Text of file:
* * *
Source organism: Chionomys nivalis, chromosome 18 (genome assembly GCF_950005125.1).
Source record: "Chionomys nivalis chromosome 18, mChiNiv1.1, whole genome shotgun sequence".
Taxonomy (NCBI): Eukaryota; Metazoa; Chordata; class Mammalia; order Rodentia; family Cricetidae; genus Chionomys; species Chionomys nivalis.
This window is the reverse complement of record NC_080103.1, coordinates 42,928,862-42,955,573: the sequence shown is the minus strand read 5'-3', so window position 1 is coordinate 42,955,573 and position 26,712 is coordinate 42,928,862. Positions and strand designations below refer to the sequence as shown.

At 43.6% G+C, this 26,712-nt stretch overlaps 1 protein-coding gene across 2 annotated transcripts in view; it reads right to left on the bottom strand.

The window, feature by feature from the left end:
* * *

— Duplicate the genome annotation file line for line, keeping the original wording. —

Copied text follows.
Source organism: Chionomys nivalis, chromosome 18 (genome assembly GCF_950005125.1).
Source record: "Chionomys nivalis chromosome 18, mChiNiv1.1, whole genome shotgun sequence".
Taxonomy (NCBI): Eukaryota; Metazoa; Chordata; class Mammalia; order Rodentia; family Cricetidae; genus Chionomys; species Chionomys nivalis.
This window is the reverse complement of record NC_080103.1, coordinates 42,928,862-42,955,573: the sequence shown is the minus strand read 5'-3', so window position 1 is coordinate 42,955,573 and position 26,712 is coordinate 42,928,862. Positions and strand designations below refer to the sequence as shown.

At 43.6% G+C, this 26,712-nt stretch overlaps 1 protein-coding gene across 2 annotated transcripts in view; it reads right to left on the bottom strand.

The window, feature by feature from the left end: